This Is Our First Look At A B-1 Bomber Carrying A Stealthy Cruise Missile Externally

The Air Force hopes its B-1s will eventually be able to carry up to a dozen of the missiles, and potentially hypersonic weapons, on external pylons.

byJoseph Trevithick|
B-1 photo


The U.S. Air Force has released images of a B-1 bomber carrying an inert AGM-158 Joint Air-to-Surface Standoff Missile cruise missile on a pylon under its fuselage for the first time. This was part of a demonstration program that the service hopes will lead to these aircraft being certified to carry up to 12 JASSMs, or AGM-158C Long Range Anti-Ship Missile derivatives, externally, in addition to 24 more of either of those weapons in its internal bomb bays. The Air Force has also said in the past that it looking at integrating hypersonic weapons onto the B-1 in the future using external pylons. 

A B-1 assigned to the 419th Flight Test Squadron, part of the 412th Test Wing that serves as the Global Power Combined Test Force, conducted the demonstration flight over Edwards Air Force Base on Nov. 20, 2020. The inert, captive carry variant of the AGM-158 was attached to the aircraft using an external pylon that typically carries an AN/AAQ-33 Sniper Advanced Targeting Pod

This pylon is attached to one of six external hardpoints that the aircraft has and that were initially intended to be used to carry special launch racks, each of which could hold two nuclear-tipped AGM-86B Air-Launched Cruise Missiles (ALCM). After the Cold War, the Air Force stripped all of the B-1s of their nuclear weapons delivery capability and bombers stopped using the external hardpoints.

An "extensive engineering review will help the Air Force understand areas where we need to focus in order to maintain the B-1B as a multi-mission weapon system, potentially laying the groundwork for integration of future weapons on the aircraft," Air Force Major William Russell, a spokesperson for Air Force Global Strike Command (AFGSC), which oversees the service's bomber fleets, among other assets, told The War Zone. "Following the captive carry mission, engineers will review the data gathered from the flight before moving on to the next phase of the demonstration, an external weapons release."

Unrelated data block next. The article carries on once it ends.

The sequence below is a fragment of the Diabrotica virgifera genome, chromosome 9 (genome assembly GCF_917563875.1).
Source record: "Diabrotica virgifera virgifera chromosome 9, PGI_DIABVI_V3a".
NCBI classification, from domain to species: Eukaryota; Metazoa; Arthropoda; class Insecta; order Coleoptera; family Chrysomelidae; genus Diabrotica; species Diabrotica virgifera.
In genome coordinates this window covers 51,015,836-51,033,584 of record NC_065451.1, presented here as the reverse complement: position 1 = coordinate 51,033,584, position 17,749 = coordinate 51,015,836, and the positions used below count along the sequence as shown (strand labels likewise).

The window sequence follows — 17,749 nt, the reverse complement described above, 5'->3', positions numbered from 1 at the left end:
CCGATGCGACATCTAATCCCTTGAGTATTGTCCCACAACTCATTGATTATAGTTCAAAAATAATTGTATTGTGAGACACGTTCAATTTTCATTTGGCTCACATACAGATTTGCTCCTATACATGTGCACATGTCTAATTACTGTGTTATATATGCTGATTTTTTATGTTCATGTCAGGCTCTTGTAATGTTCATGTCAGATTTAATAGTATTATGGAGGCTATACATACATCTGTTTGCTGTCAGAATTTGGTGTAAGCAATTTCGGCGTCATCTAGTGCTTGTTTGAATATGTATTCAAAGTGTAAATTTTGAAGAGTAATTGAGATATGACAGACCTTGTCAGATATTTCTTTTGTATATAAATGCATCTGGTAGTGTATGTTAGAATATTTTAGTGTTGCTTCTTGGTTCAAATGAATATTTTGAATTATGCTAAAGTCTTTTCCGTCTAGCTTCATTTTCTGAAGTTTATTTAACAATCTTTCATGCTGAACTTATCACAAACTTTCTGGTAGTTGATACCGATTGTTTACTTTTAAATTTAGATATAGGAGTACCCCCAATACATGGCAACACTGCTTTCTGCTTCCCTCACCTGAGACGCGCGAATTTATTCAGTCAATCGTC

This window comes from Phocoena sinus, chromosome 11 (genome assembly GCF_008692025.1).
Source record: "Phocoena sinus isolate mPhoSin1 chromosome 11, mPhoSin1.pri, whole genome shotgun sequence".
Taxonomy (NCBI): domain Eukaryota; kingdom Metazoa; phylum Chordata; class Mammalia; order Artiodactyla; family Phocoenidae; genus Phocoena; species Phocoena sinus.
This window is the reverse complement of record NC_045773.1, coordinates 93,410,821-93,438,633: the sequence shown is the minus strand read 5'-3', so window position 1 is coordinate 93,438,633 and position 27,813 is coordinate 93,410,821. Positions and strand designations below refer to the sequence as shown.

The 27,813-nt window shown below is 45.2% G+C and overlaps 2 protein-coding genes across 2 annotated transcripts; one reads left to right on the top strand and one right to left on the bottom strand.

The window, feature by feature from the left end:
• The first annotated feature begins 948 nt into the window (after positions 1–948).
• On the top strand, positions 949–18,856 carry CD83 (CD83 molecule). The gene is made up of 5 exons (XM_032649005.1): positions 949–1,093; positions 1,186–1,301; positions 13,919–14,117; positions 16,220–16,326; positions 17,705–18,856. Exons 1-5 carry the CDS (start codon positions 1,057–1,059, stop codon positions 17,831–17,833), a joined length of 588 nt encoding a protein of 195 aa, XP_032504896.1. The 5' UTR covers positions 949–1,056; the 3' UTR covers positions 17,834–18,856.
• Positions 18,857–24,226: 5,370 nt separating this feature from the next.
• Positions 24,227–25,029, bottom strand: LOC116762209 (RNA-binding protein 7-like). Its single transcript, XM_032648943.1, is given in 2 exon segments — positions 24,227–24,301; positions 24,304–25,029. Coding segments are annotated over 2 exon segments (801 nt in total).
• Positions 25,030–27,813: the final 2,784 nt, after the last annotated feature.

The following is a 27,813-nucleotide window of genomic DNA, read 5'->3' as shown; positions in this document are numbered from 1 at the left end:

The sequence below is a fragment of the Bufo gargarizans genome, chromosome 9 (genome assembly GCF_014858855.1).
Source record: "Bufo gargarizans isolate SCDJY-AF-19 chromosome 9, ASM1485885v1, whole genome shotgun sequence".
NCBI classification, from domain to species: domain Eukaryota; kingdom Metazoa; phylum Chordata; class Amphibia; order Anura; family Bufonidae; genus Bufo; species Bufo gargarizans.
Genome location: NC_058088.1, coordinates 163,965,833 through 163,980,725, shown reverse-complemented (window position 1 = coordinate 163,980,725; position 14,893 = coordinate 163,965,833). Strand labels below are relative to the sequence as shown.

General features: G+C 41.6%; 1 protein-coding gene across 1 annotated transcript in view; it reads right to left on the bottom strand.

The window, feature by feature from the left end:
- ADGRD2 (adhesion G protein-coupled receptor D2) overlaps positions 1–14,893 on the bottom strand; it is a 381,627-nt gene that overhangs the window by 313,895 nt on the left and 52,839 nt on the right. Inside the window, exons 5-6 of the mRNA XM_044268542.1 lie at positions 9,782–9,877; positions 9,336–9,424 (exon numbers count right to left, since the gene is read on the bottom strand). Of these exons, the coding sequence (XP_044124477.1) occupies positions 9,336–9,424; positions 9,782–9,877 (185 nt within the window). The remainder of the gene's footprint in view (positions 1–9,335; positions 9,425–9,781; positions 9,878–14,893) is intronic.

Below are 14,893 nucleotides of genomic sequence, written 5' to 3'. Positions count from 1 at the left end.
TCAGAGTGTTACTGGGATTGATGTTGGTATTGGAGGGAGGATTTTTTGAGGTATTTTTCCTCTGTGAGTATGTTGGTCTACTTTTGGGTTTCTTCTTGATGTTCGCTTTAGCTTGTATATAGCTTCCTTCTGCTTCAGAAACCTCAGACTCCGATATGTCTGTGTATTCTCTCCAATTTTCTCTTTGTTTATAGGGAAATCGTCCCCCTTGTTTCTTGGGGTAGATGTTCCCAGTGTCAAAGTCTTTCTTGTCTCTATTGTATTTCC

The 419th Flight Test Squadron carrying an inert AGM-158 JASSM during the recent demonstration flight., USAF

"This was a combined AFLCMC [Air Force Life Cycle Management Center] and Boeing corporation effort to demonstrate the B-1s ability to safely release an externally mounted AGM-158 weapon," Russell added. "No major modifications were needed."

The Air Force had previously shown a B-1 carrying an inert AGM-158 on this pylon at an invite-only gathering last year. The service had also shown how it could reconfigure the aircraft's internal bomb bays to accommodate larger and longer missiles, including future hypersonic types, at that event.

Air Force personnel and industry representatives stand in front of a B-1 bomber with an inert AGM-158 JASSM missile loaded on an external pylon at a gathering in September 2019., USAF

"Since the long bay demo last year this has really been our key focus point in 2020; getting ready for this external weapons release demo as kind of the next step in that progression towards external weapons carriage and hypersonic capabilities for the B-1," Air Force Major Bret Cunningham, a B-1B test pilot with the 419th Flight Test Squadron, said in a subsequent official news item on the demonstration flight. "We’re pretty close to the culmination of this demo event and reaching that next milestone."